Finding my ancestors in Norway

 

Until recently, all I knew about the origins of the Ringness family was that my great-great grandparents, Herman and Petrina Ringness, came to the United States from Norway. I didn't know where they settled in the United States, when they came over, or where they lived in Norway. I hope that the story of how I learned about my ancestors will help you in your own search.

The story starts when a friend of mine, while researching her own family history, ran across the Ringness name in newspapers from Stevens Point, Wisconsin in the 1880's. She checked with me, and this turned out to be my great-grandparents! My friend subscribes to Ancestry.com (www.ancestry.com), and using that service she was able to get copies of Herman and Petrina's obituaries from the Stevens Point newspapers.

Advertisement from a newspaper in Stevens Point, Wisconsin dated 1879

Obituaries are a valuable source of information, and from them I learned that my great-grandparents immigrated to the U.S. in 1866, and that they settled in Stevens Point, Wisconsin.

I now had several valuable pieces of information:

  1. The names of the immigrants.
  2. What country they came from, and in what year.
  3. Where they lived in the United States.

Next I turned to the Internet. The best web site I have found to start your family history search is Cyndi's List (www.cyndislist.com). This sites has links to thousands of other genealogy-related web sites, and it is well organized so you will be able to find what you need.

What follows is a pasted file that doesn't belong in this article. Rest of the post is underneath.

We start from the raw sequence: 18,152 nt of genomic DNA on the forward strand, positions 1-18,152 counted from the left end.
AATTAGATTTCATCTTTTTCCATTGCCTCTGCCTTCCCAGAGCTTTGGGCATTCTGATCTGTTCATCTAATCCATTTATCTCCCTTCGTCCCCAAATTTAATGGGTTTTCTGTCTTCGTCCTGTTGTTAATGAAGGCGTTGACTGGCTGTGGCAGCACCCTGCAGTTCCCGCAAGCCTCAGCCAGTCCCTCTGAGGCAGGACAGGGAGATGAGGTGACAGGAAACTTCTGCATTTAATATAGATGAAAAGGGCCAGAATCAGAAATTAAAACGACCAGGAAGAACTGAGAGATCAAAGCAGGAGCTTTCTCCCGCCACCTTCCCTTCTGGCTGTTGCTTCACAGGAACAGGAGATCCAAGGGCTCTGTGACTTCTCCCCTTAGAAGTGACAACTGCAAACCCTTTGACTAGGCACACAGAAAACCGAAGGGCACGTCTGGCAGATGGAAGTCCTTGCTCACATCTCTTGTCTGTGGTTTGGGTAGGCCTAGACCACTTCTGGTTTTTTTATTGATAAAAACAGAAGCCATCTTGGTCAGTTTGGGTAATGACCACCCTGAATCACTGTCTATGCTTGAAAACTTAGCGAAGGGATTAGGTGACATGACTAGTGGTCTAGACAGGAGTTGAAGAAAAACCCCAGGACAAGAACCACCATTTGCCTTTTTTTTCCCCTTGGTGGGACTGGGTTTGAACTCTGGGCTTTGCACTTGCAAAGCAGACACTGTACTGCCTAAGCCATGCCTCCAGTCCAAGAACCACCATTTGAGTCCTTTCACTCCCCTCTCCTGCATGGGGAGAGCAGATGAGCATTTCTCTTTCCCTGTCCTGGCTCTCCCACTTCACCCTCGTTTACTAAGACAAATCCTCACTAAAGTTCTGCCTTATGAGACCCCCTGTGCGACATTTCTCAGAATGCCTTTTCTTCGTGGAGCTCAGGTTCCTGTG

On  Cyndi's List I found some web sites about searching for ancestors in Norway. A site that helped me a lot is Ancestors From Norway (homepages.rootsweb.com/~norway/index.html). This site contains articles which explain the customs and culture in Norway, and the different sources of information that are available -- both on the Internet and in books and microfilm.

A  web site called Norway Heritage (www.norwayheritage.com) has a database of many passenger lists from Norwegian immigrant ships in the 19th century. By entering "Herman" and "1866", I got a list of men named Herman who immigrated to the U.S. from Norway in that year. One of them came from a farm named Ringnæs -- which must be my great-grandfather! The passenger list showed his residence as a place called Romedal.

A portion of the 1866 passenger list showing "Herman Ringnæs of Romedal with wife and 3 children."
 

Next I wanted to find out where this Ringnæs farm in Romdal actually is. I went to Wikipedia (www.wikipedia.org) and looked up Romedal. It is a municipality (a town), now located in the area called Stange, in the Norwegian county of Hedmark.

On the Ancestors From Norway web site I also learned about an online database of historical Norwegian census data: Digitalarkivet at www.digitalarkivet.no. It turns out that there was a census in 1865, just a year before Herman and Petrina emigrated. It seemed likely that they would have been living at the Ringnæs farm in 1865, so I visited Digitalarkivet and by searching on first name starting with "Herman" and farm name starting with "Ringn" (to account for the spelling variations), I found that in 1865 in all of Norway there was only one such person -- he lived in the township of Løten (which is next to Romedal!), on a farm named Ringnæs nordre. The census also showed his wife was named Pettrine, and they had three children: Emma, Hanna and Elias.